Vet surgeons can find out what is causing ill thrift through collecting samples of faeces or blood for analysis or through arranging for some animals to be examined post mortem. Often more than one condition is responsible, however, the results will allow flock owners and shepherds to set up a suitable treatment and control programme for the flock.

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NSA ARE CALLING ALL YOUNG FLOCK KEEPERS

For the third year running, NSA Next Generation and Innovation for Agriculture is running an event to inspire future sheep farmers. This year’s ‘Getting on the sheep farming ladder’ open day for young people with a passion for the sheep sector will be at Newton Rigg College, Penrith, Cumbria, CA11 0AH, on Wednesday 28th October.

The event will kick off with guest speakers, followed by practical work-stations through the late morning and afternoon. Those attending will be able to decide which stations to go to, to pick up specific skills relevant to their sheep farming interests. Thanks to the generous support of Caltech Crystalyx, this year there will also be the optional extra for attendees to complete the day at the company’s nearby facilities, where a factory tour and hearty meal will be provided. This will deliver an insight into Caltech Crystalyx’s UK-wide set-up, as well as providing a light-hearted and social way to finish the day. Joanne Briggs, NSA Communications Manager, says: “The event is aimed at anyone with an enthusiasm for the sheep sector and, with everything from grassland management to sheep health included within the work stations, there will be something for everyone. It will also be a unique opportunity to meet people with similar interests and learn from them too, as well as find out more about applying to be an NSA 2016 Next Generation Ambassador. So whether you have been born onto a family farm or are a new entrant, I am sure it will be a good way to spend the day.” The event is free to attend and open to all, but pre-registration is required. Click here for more details.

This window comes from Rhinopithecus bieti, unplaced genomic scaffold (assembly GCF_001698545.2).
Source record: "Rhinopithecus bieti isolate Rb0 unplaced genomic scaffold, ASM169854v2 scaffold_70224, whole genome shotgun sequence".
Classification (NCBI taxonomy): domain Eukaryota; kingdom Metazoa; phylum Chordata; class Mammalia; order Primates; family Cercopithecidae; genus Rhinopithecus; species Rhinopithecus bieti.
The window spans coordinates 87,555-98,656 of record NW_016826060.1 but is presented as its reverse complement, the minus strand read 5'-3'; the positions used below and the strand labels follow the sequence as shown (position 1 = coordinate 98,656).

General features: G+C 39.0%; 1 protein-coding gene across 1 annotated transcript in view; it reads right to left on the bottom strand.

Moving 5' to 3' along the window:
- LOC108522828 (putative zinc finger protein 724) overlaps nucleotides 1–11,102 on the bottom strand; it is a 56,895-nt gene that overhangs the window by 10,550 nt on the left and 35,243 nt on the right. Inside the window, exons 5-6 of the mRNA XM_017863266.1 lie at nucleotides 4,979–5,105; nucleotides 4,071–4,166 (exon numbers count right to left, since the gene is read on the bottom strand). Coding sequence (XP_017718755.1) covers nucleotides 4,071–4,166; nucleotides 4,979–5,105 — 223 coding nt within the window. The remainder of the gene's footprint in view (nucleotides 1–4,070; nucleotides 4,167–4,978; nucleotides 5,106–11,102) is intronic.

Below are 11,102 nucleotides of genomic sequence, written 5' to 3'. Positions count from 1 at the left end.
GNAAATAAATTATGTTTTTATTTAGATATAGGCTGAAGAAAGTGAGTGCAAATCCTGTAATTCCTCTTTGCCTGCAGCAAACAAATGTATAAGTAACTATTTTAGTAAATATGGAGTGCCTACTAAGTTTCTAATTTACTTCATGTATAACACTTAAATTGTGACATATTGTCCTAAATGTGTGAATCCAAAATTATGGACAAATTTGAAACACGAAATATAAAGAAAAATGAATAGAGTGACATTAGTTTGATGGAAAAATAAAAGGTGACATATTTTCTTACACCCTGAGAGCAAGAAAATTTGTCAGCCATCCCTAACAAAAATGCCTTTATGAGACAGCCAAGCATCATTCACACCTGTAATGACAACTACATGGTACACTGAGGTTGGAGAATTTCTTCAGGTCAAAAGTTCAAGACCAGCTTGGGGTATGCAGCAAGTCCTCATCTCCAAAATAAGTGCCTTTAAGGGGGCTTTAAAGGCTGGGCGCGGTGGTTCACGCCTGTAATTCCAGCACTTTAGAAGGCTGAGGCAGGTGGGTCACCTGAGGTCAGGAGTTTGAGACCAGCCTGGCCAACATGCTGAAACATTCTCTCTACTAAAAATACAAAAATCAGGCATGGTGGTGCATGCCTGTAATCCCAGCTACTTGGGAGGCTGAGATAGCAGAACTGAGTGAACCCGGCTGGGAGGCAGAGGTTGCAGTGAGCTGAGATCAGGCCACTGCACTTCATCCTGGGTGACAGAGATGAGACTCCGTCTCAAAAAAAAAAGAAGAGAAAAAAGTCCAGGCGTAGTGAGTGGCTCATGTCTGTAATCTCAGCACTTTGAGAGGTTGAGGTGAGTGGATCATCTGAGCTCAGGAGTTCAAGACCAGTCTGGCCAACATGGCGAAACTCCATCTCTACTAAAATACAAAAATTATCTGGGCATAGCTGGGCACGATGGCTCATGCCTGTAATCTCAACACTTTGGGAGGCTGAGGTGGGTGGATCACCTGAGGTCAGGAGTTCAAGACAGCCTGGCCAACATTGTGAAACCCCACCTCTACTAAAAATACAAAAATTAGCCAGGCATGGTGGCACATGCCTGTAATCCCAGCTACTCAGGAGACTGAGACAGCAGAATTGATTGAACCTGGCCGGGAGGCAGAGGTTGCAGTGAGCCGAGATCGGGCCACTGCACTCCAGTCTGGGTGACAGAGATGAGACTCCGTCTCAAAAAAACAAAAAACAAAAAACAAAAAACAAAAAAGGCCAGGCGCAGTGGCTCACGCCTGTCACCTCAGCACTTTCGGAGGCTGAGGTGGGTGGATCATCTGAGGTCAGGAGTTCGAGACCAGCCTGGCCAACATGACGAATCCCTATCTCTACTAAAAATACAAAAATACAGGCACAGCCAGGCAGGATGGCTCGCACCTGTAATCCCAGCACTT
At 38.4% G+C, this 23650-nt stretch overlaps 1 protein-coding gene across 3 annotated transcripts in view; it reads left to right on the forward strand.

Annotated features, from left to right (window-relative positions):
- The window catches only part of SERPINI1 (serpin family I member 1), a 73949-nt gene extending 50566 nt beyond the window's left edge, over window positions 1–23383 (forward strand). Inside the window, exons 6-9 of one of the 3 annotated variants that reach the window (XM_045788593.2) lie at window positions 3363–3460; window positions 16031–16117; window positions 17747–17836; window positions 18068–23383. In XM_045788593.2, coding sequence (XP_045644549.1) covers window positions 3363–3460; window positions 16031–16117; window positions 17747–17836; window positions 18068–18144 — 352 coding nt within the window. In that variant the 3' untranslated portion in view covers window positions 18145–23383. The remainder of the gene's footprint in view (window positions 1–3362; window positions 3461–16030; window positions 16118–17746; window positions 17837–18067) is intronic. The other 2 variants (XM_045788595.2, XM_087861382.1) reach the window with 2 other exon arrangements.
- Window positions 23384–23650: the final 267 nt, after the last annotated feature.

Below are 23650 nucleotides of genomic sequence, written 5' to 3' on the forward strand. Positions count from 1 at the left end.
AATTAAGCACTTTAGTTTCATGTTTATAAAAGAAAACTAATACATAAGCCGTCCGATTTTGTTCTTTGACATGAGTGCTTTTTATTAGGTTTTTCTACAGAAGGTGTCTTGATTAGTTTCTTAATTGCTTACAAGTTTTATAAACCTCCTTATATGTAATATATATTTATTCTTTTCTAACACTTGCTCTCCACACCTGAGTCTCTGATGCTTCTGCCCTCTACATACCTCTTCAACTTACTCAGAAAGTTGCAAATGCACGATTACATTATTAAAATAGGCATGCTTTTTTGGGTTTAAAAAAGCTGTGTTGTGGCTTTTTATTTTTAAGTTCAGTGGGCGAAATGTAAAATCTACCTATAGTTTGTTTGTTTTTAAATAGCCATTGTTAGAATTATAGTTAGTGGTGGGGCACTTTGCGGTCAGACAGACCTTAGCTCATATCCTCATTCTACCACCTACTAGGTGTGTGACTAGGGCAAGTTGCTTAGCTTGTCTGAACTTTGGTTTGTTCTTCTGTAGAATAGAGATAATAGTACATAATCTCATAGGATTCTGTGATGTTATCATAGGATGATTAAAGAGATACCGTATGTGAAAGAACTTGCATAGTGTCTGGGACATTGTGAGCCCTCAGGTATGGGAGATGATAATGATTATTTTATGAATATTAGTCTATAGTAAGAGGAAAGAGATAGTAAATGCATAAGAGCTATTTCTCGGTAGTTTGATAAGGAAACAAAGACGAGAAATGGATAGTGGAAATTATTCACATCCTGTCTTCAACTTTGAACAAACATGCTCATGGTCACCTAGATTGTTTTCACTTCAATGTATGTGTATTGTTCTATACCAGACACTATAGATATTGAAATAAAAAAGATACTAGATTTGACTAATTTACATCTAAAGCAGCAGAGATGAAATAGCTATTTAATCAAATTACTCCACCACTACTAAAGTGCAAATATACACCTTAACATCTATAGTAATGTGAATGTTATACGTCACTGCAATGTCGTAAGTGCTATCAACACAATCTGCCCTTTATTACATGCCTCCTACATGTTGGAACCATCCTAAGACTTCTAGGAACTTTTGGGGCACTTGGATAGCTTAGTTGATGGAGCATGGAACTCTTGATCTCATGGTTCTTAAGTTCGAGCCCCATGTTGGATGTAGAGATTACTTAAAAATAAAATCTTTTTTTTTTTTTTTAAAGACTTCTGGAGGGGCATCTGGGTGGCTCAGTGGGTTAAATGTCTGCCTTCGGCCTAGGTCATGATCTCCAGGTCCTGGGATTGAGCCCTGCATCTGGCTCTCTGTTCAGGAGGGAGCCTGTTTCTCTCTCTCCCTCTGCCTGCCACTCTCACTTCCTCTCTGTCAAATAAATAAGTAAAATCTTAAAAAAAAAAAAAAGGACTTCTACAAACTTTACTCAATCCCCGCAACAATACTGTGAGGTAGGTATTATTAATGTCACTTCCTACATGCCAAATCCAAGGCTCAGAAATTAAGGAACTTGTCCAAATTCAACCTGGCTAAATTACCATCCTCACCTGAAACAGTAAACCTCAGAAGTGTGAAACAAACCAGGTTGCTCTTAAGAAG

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Levy boards promote lamb as price pressure holds

With lamb prices still under pressure across the UK both the English and Welsh levy boards have been investing in promotional activities to drive sales.

Welsh promotional body HCC has run a two season, multi-media promotion of PGI Welsh Lamb since July. This broad, multi-media campaign really seems to have caught the imagination of the industry, shoppers and the passing public,”said Laura Pickup, Hybu Cig Cymru – Meat Promotion Wales’ (HCC) Market Development Manager.

The campaign included a touring mobile billboard, a cooking demonstration roadshow, a PR and social media blitz and a television advert that, when it finishes airing in October, will have been viewed an estimated 15 million times.

“The 30-second advert is expected to notch 15m viewings with up to 7m people spotting it on 26 different TV channels, while our consumer PR work since July has reached many more, as its £1.4m advertising spend equivalent indicates.